This morning, I raked the yard — not on The Mountain (our homestead won’t have a yard), but here at the campsite. Between wind depositing leaves from the nearby woods and heavy rains washing debris onto our outdoor living space, the place was looking pretty shabby.
I borrowed a rake from our campground hosts (who are operating short-handed these days) and invested a half-hour in taking a little pride in the humble plot we occupy.
Sure, the park staff would’ve gotten around to it when it came time to spruce-up the grounds for the coming season. That’s their job. But there was no reason I couldn’t do it myself, so I did.
In a way, it was an exercise in hastening the arrival of spring. And like I said, it’s a matter of pride.
Yesterday’s post mentioned the Fred Berry Crooked Creek Nature Center, and I shared a handful of images. It’s just northwest of Yellville, nine miles from The Mountain, and this was our first visit.
The Fred Berry Center, which opened in 2005, is one of nine nature centers managed by the Arkansas Game and Fish Commission. Once a dairy farm, its 421 acres nestle within a hairpin bend of Crooked Creek. The facility features five miles of walking trails, connecting with the 22-mile Crooked Creek Water Trail, along with an impressive education building and a large picnic pavilion. There’s also an archery range and a trap range.
It struck me as a more compact version of a wildlife preserve near where we lived in central Ohio, with Crooked Creek taking the place of marshes and large ponds. The Fred likewise has lots of trails and a remarkable variety of habitats, plus wide-open fields where I expect we’ll take the dogs to run.
We’re delighted to have found another Ozarks jewel, oh-so-close to Home.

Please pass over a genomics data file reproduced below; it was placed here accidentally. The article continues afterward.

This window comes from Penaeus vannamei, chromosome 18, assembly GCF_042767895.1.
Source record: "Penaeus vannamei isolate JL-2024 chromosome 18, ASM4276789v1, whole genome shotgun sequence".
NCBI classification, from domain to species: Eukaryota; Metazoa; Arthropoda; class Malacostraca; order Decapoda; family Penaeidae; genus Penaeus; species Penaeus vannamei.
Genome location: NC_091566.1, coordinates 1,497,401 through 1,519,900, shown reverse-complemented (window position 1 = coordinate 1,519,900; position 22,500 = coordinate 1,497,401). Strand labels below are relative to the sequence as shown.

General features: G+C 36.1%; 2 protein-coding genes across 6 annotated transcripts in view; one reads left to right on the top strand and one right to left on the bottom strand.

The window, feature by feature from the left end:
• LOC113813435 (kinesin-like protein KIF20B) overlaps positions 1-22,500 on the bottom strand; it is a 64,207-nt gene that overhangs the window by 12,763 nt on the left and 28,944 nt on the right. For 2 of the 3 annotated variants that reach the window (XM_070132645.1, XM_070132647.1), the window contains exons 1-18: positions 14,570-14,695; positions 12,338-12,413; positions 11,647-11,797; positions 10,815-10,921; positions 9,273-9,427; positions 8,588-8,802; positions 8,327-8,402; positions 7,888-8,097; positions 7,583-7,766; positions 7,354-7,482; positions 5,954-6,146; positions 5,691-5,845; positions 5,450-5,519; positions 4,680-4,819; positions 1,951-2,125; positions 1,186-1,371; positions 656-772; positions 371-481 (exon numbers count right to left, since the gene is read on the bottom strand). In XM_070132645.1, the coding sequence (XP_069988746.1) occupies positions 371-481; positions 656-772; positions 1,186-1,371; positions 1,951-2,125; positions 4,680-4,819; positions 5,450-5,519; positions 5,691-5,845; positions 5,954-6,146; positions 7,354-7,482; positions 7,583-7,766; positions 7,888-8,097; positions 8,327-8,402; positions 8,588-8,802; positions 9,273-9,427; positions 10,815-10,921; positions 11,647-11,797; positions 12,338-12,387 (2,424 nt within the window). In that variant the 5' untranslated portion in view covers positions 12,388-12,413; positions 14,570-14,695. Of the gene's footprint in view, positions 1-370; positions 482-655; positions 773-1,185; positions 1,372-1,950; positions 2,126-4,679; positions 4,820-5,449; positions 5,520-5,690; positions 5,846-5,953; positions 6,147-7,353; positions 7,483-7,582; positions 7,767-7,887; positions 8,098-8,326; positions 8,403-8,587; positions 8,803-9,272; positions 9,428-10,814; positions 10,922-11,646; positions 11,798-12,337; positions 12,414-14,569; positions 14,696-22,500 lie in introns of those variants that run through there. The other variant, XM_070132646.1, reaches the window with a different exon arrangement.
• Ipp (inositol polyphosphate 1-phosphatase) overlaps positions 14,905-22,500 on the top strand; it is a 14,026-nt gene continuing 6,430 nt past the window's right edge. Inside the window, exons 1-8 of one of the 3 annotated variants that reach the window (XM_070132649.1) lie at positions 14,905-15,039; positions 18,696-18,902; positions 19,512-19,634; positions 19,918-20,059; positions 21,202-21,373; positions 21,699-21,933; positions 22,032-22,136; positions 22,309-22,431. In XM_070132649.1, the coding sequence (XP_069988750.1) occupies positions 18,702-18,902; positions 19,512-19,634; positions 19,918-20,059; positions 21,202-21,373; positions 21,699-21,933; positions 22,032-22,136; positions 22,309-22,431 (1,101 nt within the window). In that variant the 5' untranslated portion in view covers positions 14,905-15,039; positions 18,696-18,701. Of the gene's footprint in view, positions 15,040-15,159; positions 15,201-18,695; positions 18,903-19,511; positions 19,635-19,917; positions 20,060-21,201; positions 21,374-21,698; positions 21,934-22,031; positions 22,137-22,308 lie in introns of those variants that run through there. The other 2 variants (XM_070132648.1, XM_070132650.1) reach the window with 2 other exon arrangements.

Three days on The Mountain while the well was drilled took a lot out of Deb and me. We’re pretty spent, and we’re behind on household chores. With a bright and pleasant Saturday forecast, we decided to stay put in Harrison to recharge and catch up.
As I said yesterday, it’s a good feeling to have the uncertainty of the well behind us. Obviously, the deeper we had to go the more it would cost. We’re 25 feet higher than two neighbors whose wells are 850 feet deep, making our 782-foot well feel like a 93-foot reprieve — and at $17 to drill each foot past 500, that saved us $1,600.
Plus having to use only one stick of casing — 21 feet long, at $25 a foot — means we saved another $600 (or more). That may not seem like much in the big picture, but believe me, at this point every little bit helps.
The work created quite the racket, of course. On Wednesday it drew a neighbor up The Mountain to investigate — a spry fellow in his 80s who lives a quarter-mile away, near the entrance to the subdivision. Rather than take the roads a mile-and-a-half to our homesite, he followed a hidden cut through the woods, bringing him out on the road across from the drill rig.
Nice guy. (Aren’t they all?) Good neighbor.
We got word this afternoon that our septic guy is on The Mountain today, his backhoe digging trenches where the lines will go. More progress.
Looking ahead, foundation work could begin as early as next week. There’s rain in the forecast beginning Wednesday and a showery weekend coming, so we’ll have to wait and see.
That’s really all we can do. We’re feelin’ good today, though, that’s for sure.
Take care of yourselves, Patriots. Stay calm. Stay sharp. Stay free.
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